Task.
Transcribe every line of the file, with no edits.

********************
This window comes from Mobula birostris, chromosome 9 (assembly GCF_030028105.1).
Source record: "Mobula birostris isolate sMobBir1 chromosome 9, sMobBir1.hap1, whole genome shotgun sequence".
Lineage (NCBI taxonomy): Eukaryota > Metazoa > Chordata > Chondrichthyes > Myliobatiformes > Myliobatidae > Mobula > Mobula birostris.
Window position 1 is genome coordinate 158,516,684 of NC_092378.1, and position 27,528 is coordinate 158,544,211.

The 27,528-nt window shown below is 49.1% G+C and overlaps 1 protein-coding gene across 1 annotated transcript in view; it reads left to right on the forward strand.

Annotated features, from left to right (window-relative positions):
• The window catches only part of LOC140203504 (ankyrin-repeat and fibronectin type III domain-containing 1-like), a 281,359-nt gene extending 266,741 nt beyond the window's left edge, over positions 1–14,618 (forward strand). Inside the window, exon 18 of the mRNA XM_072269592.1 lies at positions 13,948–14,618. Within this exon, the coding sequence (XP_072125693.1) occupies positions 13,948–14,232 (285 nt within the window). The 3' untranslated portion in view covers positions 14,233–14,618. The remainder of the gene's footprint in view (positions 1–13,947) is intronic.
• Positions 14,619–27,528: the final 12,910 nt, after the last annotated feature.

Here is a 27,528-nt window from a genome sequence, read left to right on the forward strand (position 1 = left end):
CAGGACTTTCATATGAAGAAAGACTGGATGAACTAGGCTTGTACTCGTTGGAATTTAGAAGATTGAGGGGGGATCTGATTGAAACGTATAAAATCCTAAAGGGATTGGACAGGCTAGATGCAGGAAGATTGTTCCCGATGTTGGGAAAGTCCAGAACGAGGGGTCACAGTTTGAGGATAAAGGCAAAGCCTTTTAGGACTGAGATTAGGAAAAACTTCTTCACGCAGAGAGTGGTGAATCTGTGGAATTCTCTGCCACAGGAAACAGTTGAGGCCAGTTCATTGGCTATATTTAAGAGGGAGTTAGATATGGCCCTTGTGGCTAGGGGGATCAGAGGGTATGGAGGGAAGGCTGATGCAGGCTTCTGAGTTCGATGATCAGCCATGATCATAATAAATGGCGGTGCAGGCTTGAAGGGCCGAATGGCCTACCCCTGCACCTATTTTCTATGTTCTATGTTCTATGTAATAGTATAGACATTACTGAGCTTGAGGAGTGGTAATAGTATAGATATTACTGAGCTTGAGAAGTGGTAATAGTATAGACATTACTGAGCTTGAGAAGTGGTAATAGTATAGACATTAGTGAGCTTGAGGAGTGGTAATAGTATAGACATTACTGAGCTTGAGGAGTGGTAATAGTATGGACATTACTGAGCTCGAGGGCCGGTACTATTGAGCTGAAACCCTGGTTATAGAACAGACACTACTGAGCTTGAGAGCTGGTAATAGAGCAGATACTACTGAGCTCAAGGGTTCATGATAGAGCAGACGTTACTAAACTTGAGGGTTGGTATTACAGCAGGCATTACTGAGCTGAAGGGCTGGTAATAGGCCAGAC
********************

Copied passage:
This window comes from Mobula birostris, chromosome 9 (assembly GCF_030028105.1).
Source record: "Mobula birostris isolate sMobBir1 chromosome 9, sMobBir1.hap1, whole genome shotgun sequence".
Lineage (NCBI taxonomy): Eukaryota > Metazoa > Chordata > Chondrichthyes > Myliobatiformes > Myliobatidae > Mobula > Mobula birostris.
Window position 1 is genome coordinate 158,516,684 of NC_092378.1, and position 27,528 is coordinate 158,544,211.

The 27,528-nt window shown below is 49.1% G+C and overlaps 1 protein-coding gene across 1 annotated transcript in view; it reads left to right on the forward strand.

Annotated features, from left to right (window-relative positions):
• The window catches only part of LOC140203504 (ankyrin-repeat and fibronectin type III domain-containing 1-like), a 281,359-nt gene extending 266,741 nt beyond the window's left edge, over positions 1–14,618 (forward strand). Inside the window, exon 18 of the mRNA XM_072269592.1 lies at positions 13,948–14,618. Within this exon, the coding sequence (XP_072125693.1) occupies positions 13,948–14,232 (285 nt within the window). The 3' untranslated portion in view covers positions 14,233–14,618. The remainder of the gene's footprint in view (positions 1–13,947) is intronic.
• Positions 14,619–27,528: the final 12,910 nt, after the last annotated feature.

Here is a 27,528-nt window from a genome sequence, read left to right on the forward strand (position 1 = left end):
CAGGACTTTCATATGAAGAAAGACTGGATGAACTAGGCTTGTACTCGTTGGAATTTAGAAGATTGAGGGGGGATCTGATTGAAACGTATAAAATCCTAAAGGGATTGGACAGGCTAGATGCAGGAAGATTGTTCCCGATGTTGGGAAAGTCCAGAACGAGGGGTCACAGTTTGAGGATAAAGGCAAAGCCTTTTAGGACTGAGATTAGGAAAAACTTCTTCACGCAGAGAGTGGTGAATCTGTGGAATTCTCTGCCACAGGAAACAGTTGAGGCCAGTTCATTGGCTATATTTAAGAGGGAGTTAGATATGGCCCTTGTGGCTAGGGGGATCAGAGGGTATGGAGGGAAGGCTGATGCAGGCTTCTGAGTTCGATGATCAGCCATGATCATAATAAATGGCGGTGCAGGCTTGAAGGGCCGAATGGCCTACCCCTGCACCTATTTTCTATGTTCTATGTTCTATGTAATAGTATAGACATTACTGAGCTTGAGGAGTGGTAATAGTATAGATATTACTGAGCTTGAGAAGTGGTAATAGTATAGACATTACTGAGCTTGAGAAGTGGTAATAGTATAGACATTAGTGAGCTTGAGGAGTGGTAATAGTATAGACATTACTGAGCTTGAGGAGTGGTAATAGTATGGACATTACTGAGCTCGAGGGCCGGTACTATTGAGCTGAAACCCTGGTTATAGAACAGACACTACTGAGCTTGAGAGCTGGTAATAGAGCAGATACTACTGAGCTCAAGGGTTCATGATAGAGCAGACGTTACTAAACTTGAGGGTTGGTATTACAGCAGGCATTACTGAGCTGAAGGGCTGGTAATAGGCCAGAC